An excellent example for this is A123 systems 26650 high performance cell, which has a capacity of 2500mAh at around 3.3V nominal cell voltage. The cell uses Nano phosphate LiFePO4 chemistry. This cell is designed keeping performance in mind and allows for a continuous maximum current discharge of 50 Amps, which is around 20C discharge rate and a pulse discharge of 120 Amps at 48C for 10 seconds.

Figure 6: A123 Systems ANR26650M1-B-A battery data sheet (A123 Systems, 2017)

From Eq. 10.3 and Eq. 10.5, the total energy required for high power is 11.1 kWh. This value is approximated to 12 kWh for calculation purpose. The A123 battery claims 2000 life cycle at 100% DOD. As a precaution, the usable SoC is limited to 80%, requiring a 15 kWh battery capacity.

The cell is discharged at 32A (12.5C), giving out 150kW to meet the 30 second power requirement. During the 10 second pulse requirement, the cell is discharged at 80amp A (32C), giving out 400kW power output. The battery pack weighs 136 kg. Under normal driving conditions, it is possible to utilize this battery pack with the primary battery to provide additional driving range of about 55 miles.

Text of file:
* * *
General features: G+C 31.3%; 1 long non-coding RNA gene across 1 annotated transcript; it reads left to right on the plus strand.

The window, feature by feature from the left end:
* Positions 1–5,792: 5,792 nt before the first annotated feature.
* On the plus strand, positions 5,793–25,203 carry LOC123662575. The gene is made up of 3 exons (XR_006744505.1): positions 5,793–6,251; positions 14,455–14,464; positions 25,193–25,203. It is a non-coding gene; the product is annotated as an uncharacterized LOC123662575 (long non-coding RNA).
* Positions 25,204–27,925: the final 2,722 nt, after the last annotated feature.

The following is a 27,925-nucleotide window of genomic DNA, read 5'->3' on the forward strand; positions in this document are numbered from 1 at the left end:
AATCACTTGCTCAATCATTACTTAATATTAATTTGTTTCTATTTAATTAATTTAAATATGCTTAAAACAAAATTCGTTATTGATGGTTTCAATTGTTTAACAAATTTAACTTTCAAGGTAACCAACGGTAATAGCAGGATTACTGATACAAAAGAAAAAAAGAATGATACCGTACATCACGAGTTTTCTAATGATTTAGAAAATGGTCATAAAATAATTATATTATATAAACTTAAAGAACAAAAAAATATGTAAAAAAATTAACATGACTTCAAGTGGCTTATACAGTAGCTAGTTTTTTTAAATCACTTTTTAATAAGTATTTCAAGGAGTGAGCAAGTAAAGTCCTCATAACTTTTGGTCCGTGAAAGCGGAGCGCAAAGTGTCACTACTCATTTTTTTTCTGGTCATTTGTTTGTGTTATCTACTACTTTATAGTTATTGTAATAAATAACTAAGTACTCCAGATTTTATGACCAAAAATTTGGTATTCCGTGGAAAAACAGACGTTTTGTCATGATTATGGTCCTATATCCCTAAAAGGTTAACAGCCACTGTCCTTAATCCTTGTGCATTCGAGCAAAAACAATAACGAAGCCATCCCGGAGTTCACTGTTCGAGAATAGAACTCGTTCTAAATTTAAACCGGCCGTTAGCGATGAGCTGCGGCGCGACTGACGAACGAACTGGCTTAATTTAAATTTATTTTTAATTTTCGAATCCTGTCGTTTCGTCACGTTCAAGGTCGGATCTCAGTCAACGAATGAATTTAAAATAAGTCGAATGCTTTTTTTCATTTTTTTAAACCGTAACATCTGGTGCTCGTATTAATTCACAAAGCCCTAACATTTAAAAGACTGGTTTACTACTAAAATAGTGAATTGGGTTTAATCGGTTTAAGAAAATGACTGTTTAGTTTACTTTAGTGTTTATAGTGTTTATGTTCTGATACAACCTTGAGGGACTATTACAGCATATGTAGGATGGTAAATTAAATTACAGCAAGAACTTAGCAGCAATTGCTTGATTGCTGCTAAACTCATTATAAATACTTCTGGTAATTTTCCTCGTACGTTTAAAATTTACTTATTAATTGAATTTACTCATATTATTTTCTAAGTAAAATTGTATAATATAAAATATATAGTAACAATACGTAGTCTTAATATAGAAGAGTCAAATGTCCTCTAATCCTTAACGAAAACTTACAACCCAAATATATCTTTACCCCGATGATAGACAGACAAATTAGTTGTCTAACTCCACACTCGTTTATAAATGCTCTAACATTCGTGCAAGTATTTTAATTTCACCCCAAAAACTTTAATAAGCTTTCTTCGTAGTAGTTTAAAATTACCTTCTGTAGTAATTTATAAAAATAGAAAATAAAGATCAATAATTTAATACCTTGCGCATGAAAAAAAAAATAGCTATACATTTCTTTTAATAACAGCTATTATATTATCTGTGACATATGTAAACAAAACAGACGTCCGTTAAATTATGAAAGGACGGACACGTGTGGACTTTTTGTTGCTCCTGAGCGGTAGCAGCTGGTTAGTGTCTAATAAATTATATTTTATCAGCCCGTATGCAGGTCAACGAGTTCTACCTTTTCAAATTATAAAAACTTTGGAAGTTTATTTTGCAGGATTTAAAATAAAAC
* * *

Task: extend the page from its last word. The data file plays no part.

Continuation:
Super capacitor

Electro-chemical capacitors with patented names such as super capacitor or ultra-capacitor have high power density and are able to operate at high C-rate. They benefit from very high cycle life with capability of 100 DoD with no loss in capacity. Super capacitors have a long service life. However, they suffer from very low energy density and a complex control system is required to maintain optimum storage and recovery of energy, as the cells can be damaged due to overheating, hence requiring thermal management (Gao et al., 2003).